The Association of the British Pharmaceutical Industry (ABPI) has launched its General Election 2020 Manifesto for Medicine, with the industry body calling on all parties to “ensure that their policies support UK science and research and help maintain the UK’s position as a global leader in medicines and vaccines development into the future.”
The organisation wants the next government to “capitalise” on the world-leading status of UK R&D, and for it to prioritise patients and health security in the future UK – EU relationship. The body also stated that it believes the next Government should “commit to boosting R&D investment in partnership with industry to reach the target of investing 2.4% of GDP in R&D by 2027”.
One of the key proposals put forward in the ABPI’s manifesto is to “ring-fence” unspent funds from the Apprenticeship Levy – paid by UK employers with pay bills above £3 million to help fund apprenticeship training - into a new ‘Life Sciences Skills Fund’, in order to create a more effective system.
Further, the document pushes for the new government to “Build a thriving environment for medicine discovery so the UK can be the best place in the world to research and develop new medicines and vaccines”, as well as investing in new medicines, aiming to increase the number of clinical trials in the UK, tackling antimicrobial resistance, ensuring the UK is a world-leader in immunisation, and supporting the development of broader and deeper collaboration between the NHS and the life sciences industries.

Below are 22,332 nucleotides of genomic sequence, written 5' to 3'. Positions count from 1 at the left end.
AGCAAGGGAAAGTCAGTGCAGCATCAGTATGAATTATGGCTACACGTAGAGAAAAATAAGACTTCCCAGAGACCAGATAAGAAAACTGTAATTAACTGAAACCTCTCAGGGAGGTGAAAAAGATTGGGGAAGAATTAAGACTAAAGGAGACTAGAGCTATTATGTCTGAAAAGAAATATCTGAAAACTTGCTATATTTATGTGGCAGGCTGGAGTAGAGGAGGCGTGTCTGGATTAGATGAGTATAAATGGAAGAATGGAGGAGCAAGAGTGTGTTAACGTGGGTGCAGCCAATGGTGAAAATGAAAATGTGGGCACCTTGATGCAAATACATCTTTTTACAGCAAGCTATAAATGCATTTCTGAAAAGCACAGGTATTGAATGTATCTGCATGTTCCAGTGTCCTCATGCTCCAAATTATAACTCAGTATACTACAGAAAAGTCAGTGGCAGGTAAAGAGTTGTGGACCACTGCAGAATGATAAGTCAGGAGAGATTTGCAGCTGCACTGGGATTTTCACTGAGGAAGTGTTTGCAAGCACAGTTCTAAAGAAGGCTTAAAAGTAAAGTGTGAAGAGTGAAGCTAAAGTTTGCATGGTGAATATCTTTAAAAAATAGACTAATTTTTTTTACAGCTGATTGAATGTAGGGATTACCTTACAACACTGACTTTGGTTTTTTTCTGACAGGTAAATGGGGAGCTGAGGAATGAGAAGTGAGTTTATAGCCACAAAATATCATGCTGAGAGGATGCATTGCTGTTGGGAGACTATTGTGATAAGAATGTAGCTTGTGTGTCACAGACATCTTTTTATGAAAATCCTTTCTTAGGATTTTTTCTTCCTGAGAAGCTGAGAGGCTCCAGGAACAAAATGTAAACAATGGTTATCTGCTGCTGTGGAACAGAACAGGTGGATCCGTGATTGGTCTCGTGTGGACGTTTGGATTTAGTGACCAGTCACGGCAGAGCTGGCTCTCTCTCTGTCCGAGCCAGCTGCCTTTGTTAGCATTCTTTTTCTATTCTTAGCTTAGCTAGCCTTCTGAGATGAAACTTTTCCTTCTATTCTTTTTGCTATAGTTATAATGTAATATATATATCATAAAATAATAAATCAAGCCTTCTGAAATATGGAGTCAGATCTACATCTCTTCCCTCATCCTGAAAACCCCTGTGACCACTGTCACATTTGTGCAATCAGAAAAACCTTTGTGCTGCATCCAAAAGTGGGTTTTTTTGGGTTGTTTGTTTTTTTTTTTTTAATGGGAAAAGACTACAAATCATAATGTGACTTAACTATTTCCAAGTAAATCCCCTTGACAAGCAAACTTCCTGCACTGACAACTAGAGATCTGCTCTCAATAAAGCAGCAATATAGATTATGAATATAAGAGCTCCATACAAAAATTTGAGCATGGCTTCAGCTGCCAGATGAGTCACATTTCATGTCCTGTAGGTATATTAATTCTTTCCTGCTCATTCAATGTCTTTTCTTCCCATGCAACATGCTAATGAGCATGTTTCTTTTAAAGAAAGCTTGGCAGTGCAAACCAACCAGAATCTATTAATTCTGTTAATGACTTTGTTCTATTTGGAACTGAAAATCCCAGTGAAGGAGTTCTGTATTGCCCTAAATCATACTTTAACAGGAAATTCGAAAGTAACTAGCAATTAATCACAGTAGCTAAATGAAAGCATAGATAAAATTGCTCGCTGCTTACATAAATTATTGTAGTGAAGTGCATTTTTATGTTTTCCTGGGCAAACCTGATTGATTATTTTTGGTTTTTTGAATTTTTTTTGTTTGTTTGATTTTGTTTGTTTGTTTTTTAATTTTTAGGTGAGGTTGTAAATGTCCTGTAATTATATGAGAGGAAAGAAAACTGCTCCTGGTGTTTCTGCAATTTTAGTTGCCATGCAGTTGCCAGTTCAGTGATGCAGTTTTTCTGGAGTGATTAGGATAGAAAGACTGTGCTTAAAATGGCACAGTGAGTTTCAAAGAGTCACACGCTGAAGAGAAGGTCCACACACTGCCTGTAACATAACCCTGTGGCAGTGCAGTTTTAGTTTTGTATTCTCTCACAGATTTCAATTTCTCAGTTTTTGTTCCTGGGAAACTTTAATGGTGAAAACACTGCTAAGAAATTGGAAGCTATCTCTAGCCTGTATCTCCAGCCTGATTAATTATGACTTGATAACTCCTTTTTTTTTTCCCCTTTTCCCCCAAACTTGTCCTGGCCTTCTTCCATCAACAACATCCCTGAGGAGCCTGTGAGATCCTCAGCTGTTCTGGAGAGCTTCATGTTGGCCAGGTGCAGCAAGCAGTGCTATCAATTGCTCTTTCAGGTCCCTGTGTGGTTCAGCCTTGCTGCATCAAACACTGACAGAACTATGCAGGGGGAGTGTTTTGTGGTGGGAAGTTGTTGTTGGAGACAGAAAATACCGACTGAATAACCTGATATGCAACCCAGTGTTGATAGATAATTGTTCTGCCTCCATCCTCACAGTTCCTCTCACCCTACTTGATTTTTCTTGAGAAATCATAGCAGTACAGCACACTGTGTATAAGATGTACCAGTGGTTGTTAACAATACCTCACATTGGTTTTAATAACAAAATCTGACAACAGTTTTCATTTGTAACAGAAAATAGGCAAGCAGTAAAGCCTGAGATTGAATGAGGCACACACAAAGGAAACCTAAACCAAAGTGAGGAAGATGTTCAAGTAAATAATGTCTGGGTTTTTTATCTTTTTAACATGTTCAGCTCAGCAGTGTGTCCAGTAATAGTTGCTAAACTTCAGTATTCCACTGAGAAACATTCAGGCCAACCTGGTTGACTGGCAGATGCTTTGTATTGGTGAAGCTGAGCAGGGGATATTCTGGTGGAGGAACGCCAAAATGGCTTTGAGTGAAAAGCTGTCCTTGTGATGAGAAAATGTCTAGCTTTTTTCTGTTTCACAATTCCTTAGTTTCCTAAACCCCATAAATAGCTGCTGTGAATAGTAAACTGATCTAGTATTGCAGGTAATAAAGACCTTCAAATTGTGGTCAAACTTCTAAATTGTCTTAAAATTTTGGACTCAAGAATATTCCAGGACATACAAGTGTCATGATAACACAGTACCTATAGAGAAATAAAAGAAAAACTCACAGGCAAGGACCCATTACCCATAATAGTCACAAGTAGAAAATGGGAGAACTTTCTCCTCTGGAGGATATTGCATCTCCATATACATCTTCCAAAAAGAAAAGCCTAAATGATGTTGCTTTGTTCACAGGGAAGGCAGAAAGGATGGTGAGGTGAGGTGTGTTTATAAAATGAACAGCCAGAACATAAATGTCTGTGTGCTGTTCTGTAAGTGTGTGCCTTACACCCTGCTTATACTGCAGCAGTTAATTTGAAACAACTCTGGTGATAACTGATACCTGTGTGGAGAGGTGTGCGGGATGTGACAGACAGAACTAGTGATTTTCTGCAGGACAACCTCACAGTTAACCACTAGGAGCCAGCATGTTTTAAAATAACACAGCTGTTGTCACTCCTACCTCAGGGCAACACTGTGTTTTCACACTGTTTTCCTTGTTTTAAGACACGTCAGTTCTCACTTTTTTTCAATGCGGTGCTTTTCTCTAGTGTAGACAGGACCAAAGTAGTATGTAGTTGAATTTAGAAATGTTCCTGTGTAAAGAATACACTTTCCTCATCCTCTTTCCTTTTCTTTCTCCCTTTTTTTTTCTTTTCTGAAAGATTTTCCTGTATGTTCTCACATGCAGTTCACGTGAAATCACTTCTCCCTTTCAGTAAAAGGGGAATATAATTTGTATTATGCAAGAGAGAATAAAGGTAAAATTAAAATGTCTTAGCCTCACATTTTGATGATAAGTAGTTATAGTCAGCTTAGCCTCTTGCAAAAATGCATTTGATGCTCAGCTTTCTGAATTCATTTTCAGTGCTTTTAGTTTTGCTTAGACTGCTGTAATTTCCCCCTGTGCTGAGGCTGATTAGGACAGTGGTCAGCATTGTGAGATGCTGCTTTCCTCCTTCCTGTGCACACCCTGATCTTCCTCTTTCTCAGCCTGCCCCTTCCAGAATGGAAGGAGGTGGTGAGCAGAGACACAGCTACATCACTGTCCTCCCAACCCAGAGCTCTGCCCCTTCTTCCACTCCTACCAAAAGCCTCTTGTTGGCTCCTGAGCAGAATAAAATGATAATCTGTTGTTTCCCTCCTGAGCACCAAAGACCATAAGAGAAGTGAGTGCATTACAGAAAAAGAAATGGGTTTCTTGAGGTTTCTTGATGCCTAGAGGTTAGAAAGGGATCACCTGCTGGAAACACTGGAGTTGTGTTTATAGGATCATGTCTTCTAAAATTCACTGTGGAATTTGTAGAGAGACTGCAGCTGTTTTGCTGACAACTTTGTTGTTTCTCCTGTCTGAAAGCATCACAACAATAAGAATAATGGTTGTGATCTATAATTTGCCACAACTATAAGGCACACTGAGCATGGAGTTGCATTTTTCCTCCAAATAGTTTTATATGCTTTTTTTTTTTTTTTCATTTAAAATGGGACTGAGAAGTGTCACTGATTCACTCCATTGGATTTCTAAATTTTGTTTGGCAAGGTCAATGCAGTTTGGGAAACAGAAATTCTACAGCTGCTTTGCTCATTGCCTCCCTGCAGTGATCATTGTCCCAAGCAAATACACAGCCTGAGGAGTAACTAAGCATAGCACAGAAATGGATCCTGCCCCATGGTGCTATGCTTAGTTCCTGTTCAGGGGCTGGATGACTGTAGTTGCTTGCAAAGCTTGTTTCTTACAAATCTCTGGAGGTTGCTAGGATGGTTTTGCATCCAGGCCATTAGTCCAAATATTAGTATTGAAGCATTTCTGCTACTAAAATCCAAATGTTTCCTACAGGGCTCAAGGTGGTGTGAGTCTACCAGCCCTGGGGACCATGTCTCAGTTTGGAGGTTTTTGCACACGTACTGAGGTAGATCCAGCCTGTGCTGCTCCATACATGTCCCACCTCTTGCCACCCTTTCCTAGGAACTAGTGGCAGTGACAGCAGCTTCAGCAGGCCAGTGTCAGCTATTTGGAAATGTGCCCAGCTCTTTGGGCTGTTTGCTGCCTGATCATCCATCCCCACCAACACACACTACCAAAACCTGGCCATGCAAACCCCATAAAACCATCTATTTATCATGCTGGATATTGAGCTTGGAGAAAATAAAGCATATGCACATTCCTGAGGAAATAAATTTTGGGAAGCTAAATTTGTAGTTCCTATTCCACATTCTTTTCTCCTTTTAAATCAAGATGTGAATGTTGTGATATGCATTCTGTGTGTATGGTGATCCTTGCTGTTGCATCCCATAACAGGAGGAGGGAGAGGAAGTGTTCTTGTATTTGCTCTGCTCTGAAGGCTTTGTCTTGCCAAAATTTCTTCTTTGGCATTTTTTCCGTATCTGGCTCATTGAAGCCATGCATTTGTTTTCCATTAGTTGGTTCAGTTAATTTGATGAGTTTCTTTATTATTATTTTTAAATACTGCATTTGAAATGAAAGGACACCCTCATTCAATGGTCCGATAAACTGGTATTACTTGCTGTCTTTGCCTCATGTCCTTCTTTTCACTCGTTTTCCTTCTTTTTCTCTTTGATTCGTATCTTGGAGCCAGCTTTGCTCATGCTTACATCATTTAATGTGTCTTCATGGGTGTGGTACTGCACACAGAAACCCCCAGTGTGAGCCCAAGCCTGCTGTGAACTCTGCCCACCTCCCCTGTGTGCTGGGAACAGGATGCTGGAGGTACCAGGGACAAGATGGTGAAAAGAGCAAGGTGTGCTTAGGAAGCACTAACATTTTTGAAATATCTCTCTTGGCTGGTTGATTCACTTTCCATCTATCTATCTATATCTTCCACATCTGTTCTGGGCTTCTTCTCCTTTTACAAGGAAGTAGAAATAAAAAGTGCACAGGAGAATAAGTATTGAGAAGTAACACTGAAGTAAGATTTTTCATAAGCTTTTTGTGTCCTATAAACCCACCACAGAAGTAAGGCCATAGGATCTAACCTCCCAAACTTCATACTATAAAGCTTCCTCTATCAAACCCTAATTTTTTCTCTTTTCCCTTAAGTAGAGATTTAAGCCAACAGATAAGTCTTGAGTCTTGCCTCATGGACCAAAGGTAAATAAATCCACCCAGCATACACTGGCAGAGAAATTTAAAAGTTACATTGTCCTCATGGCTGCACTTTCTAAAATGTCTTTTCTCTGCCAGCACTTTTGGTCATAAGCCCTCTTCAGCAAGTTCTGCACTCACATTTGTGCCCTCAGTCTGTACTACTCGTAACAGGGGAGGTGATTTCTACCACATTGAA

Mike Thompson, chief executive of the ABPI hopes that the proceeding Government will “shape one of our country’s most valuable assets: an incredible pharmaceutical industry that employs tens of thousands and invests billions in research.”
He continued, “We don’t just want NHS patients to get the latest breakthroughs; we want the UK to continue being home to the science that makes them possible, with all the global investment that comes with it.”
The ABPI went on to say that it thinks the UK has skills gaps in areas such as genomics; immunology; bioinformatics and clinical pharmacology, and that the money in the new ‘Life Sciences Skills Fund’ would be channelled into educating, training and upskilling to meet the needs of these critical priority areas, such as by helping universities and FE colleges establish new academic courses for the skills we need.